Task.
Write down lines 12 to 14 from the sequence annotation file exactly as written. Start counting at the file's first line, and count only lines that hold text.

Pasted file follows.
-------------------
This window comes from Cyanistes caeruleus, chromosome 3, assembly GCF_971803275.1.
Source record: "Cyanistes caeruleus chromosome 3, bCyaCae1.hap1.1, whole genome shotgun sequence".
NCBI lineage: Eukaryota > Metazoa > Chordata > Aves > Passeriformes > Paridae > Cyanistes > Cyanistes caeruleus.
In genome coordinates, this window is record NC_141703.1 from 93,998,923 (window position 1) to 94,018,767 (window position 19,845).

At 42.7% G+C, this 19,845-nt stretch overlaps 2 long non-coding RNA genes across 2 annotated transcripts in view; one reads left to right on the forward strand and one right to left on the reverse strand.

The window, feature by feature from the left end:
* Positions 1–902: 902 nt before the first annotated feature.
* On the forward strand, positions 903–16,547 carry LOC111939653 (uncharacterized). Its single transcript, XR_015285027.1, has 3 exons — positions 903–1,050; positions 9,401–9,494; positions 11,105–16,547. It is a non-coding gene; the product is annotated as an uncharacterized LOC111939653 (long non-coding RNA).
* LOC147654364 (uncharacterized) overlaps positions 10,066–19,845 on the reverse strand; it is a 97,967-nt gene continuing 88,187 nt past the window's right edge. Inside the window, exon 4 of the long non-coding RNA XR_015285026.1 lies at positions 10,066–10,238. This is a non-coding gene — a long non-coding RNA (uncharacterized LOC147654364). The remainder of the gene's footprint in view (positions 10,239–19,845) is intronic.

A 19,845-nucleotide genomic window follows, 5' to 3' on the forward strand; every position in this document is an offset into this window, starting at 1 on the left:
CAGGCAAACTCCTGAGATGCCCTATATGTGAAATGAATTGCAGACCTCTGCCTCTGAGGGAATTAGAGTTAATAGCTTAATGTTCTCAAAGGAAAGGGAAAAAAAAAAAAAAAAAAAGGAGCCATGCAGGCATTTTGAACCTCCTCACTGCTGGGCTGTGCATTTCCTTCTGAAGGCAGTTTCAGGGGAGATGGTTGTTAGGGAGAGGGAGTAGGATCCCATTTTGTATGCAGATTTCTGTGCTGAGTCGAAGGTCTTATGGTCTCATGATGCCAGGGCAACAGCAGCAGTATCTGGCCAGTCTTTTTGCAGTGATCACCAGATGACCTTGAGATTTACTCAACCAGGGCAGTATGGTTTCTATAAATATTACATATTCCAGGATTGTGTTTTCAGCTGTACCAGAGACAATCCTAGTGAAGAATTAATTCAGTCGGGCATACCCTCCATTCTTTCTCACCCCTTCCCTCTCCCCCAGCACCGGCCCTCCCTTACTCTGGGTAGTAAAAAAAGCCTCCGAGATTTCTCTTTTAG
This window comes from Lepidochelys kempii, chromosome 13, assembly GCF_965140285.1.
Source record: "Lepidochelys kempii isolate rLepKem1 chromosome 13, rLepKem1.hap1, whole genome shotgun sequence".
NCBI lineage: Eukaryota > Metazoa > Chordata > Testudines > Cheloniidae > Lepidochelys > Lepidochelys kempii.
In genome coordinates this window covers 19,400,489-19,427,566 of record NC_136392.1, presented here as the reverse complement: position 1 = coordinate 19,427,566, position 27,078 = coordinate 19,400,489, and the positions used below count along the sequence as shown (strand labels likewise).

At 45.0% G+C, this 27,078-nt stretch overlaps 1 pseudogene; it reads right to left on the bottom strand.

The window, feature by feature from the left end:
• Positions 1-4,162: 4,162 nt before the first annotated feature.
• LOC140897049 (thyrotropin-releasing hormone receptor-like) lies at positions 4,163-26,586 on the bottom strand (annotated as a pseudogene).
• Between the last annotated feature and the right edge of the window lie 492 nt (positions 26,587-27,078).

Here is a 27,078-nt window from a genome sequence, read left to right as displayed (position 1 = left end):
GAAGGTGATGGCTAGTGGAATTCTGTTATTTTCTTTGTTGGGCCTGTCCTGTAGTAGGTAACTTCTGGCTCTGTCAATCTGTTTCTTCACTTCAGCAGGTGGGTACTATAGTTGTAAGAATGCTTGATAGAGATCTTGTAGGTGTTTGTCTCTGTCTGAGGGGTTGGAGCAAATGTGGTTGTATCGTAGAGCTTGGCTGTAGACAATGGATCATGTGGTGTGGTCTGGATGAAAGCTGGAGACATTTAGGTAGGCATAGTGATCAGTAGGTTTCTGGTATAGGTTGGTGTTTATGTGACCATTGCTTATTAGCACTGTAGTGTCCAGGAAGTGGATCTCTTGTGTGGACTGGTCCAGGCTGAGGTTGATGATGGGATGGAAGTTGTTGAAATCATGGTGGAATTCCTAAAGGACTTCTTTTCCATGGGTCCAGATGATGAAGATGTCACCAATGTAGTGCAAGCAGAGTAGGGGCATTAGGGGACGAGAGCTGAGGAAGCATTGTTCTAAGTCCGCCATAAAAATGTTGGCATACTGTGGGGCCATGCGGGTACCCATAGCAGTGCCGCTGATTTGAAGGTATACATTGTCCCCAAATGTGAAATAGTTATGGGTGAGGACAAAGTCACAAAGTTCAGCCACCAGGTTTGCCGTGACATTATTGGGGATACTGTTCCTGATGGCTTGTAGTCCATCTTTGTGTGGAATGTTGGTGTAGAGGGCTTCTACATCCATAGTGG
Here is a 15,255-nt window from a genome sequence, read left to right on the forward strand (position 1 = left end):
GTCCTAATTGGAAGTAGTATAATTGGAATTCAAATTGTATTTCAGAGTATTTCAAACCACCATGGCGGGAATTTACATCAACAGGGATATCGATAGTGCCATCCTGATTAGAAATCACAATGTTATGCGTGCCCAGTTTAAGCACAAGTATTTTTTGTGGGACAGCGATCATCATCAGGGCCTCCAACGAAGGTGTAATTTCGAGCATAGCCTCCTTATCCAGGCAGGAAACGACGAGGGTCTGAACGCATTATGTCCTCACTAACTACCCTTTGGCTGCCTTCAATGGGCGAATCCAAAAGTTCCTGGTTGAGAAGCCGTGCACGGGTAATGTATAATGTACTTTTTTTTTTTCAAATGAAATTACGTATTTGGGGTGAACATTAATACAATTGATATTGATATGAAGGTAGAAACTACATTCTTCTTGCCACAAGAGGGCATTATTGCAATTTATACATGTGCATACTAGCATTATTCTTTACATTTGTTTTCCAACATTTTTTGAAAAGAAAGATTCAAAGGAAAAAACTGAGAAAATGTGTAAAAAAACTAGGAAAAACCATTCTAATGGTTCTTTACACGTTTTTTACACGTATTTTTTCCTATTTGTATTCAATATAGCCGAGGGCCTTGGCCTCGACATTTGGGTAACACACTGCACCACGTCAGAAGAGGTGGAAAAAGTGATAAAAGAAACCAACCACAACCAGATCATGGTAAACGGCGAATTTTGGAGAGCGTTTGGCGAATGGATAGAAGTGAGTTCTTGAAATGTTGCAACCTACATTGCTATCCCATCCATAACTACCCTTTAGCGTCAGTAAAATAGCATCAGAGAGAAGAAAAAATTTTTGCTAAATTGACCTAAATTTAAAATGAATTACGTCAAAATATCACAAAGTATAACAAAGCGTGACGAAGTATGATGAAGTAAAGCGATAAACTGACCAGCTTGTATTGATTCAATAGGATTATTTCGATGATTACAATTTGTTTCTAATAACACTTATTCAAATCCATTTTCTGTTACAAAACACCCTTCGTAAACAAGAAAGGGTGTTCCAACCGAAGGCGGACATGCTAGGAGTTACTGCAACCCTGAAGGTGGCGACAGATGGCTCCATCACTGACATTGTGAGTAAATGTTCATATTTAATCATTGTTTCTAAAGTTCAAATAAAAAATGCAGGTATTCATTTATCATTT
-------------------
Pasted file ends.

This window comes from Lepidochelys kempii, chromosome 13, assembly GCF_965140285.1.
Source record: "Lepidochelys kempii isolate rLepKem1 chromosome 13, rLepKem1.hap1, whole genome shotgun sequence".
NCBI lineage: Eukaryota > Metazoa > Chordata > Testudines > Cheloniidae > Lepidochelys > Lepidochelys kempii.